A study with 51 adults with coeliac disease and 50 healthy controls found that people taking daily supplements of vitamin B6, folate, and vitamin B12 had significantly lower levels of the amino acid homocysteine, according to findings published in the World Journal of Gastroenterology.
Epidemiological studies have reported that increased blood levels of homocysteine may increase the risk of cardiovascular disease (CVD). It has been suggested that by lowering the levels of homocysteine in the blood with B-vitamins, people could cut the risk of CVD.
“This study demonstrated that patients with celiac disease using B vitamin supplements had lower homocysteine levels than those who did not use B vitamin supplements,” wrote the authors, led by Muhammed Hadithi from VUmc University Medical Center in Amsterdam.
“Second, even if villous atrophy persists, B-vitamin supplements can normalize B6, folate, B12 status, and homocysteine levels.”
People with coeliac disease, an intolerance to gluten in wheat, are reportedly at increased risk of having high levels of the amino acid homocysteine.
Coeliac disease, a condition reported to affect up to 1 per cent of children and 1.2 per cent of adults, according to a study in the BMJ’s Gut journal. Because coeliac disease is a typical example of a malabsorption syndrome, sufferers are at increased risk of various deficiency states, including folate and vitamin B12, said the Dutch researchers. Furthermore, high homocysteine levels, or hyperhomocysteinemia, are significantly more frequent in newly diagnosed coeliac disease patients than healthy controls.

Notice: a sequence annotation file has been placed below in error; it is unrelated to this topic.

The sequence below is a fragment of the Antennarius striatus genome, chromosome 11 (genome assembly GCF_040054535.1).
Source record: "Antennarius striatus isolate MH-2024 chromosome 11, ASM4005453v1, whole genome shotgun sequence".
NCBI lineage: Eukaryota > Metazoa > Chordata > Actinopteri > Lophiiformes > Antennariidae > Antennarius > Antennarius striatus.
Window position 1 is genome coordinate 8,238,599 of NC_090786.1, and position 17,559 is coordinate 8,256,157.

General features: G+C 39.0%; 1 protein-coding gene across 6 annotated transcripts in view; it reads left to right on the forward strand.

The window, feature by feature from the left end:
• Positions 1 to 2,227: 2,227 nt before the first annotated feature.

Hadithi and his co-workers recruited 51 people with coeliac disease and compared them with 50 health people. Coeliac disease patients who used the vitamin supplements had higher serum levels of all three B-vitamins, said the researchers, compared to non-users.
Furthermore, homocysteine levels were significantly lower in patients using vitamin supplements than in patients who did not or healthy controls. And while both B6 and folate were significantly and independently associated with homocysteine levels, no association was observed for B12.
“The consequences of higher homocysteine levels in celiac disease may include an increased tendency to develop occlusive venous and arterial disease,” wrote the researchers. “Although this has been an understudied area, data are emerging that celiac disease confers an increased risk of vascular complications.”
Source: World Journal of Gastroenterology 2009, Volume 15, Issue 8, Pages 955-960 “Effect of B vitamin supplementation on plasma homocysteine levels in celiac disease” Authors: M. Hadithi, C.J.J. Mulder, F. Stam, J. Azizi, J.B.A. Crusius, A.S. Pena, C.D.A. Stehouwer, Y.M. Smulders